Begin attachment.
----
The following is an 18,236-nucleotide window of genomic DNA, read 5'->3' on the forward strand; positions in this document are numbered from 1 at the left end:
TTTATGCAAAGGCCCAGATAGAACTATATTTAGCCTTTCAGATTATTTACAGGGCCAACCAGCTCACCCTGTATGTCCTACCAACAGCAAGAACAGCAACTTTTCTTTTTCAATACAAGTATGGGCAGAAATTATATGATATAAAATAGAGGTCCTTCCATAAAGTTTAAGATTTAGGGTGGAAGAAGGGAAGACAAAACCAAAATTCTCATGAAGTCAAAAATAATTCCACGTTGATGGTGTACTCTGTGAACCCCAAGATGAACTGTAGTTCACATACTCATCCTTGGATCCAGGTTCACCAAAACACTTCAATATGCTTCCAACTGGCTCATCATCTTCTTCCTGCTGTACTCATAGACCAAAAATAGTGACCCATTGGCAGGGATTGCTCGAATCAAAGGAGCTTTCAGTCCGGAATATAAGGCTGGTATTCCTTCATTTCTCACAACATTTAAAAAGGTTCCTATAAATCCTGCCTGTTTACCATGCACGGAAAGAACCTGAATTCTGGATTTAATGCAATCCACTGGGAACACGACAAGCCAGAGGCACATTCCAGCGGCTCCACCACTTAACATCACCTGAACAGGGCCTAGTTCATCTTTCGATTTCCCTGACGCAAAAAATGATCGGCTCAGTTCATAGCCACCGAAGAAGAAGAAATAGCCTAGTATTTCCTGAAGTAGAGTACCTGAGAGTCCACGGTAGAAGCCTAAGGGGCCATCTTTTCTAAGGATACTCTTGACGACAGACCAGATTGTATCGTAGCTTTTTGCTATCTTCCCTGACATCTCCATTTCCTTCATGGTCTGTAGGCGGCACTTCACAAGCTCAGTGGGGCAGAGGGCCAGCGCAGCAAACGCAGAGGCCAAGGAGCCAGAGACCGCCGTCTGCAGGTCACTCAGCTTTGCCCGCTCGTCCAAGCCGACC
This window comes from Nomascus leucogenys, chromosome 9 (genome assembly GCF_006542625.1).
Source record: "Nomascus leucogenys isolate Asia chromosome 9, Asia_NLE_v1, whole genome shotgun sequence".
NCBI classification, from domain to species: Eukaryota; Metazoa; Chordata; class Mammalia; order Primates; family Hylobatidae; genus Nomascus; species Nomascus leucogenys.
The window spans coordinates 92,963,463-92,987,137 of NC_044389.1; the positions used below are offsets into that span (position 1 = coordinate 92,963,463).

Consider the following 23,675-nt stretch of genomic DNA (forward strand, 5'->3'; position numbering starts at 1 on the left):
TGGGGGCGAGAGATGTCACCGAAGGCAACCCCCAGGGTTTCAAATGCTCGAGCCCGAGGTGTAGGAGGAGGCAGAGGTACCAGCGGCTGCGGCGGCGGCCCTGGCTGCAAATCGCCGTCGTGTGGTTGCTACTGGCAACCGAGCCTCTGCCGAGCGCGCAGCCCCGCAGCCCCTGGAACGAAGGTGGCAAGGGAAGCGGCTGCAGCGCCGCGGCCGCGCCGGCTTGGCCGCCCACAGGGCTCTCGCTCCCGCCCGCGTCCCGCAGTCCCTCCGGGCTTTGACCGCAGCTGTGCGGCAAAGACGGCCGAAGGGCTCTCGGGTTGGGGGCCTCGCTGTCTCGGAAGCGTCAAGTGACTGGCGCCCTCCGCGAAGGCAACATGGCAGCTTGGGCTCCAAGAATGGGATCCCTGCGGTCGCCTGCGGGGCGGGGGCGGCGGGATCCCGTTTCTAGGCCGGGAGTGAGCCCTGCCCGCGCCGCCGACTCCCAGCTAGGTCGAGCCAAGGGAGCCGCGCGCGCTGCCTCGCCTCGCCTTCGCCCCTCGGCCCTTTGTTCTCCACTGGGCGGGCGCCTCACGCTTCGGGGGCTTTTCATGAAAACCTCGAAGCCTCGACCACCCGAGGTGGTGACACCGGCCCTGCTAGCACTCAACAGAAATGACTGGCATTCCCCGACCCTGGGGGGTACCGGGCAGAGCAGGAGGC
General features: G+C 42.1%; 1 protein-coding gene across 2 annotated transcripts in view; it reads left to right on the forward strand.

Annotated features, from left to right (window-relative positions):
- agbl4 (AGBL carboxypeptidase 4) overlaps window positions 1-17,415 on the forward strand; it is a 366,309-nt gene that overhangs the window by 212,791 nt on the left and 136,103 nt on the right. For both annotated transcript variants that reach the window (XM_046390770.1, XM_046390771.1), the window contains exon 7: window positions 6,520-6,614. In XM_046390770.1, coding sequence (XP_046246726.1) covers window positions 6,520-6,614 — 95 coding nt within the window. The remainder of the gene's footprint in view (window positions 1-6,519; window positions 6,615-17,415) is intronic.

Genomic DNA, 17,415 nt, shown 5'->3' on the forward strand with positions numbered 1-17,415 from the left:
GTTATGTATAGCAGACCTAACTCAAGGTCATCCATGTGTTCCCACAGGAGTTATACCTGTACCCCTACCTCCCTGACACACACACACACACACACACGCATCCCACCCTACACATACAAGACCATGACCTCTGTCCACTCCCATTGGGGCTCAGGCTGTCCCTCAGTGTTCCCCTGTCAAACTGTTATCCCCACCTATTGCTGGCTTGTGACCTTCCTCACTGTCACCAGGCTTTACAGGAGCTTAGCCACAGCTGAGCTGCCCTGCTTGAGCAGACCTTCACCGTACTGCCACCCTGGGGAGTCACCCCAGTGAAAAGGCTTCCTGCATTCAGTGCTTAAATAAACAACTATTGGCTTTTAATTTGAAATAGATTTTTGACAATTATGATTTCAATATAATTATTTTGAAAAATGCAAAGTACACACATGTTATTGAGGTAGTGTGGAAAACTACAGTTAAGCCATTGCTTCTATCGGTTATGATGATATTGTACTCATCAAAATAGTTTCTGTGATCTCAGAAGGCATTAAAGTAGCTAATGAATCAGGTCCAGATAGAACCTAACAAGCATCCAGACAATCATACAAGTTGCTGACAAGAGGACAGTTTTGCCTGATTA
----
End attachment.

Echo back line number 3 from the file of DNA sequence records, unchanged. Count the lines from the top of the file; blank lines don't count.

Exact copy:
This window comes from Nomascus leucogenys, chromosome 9 (genome assembly GCF_006542625.1).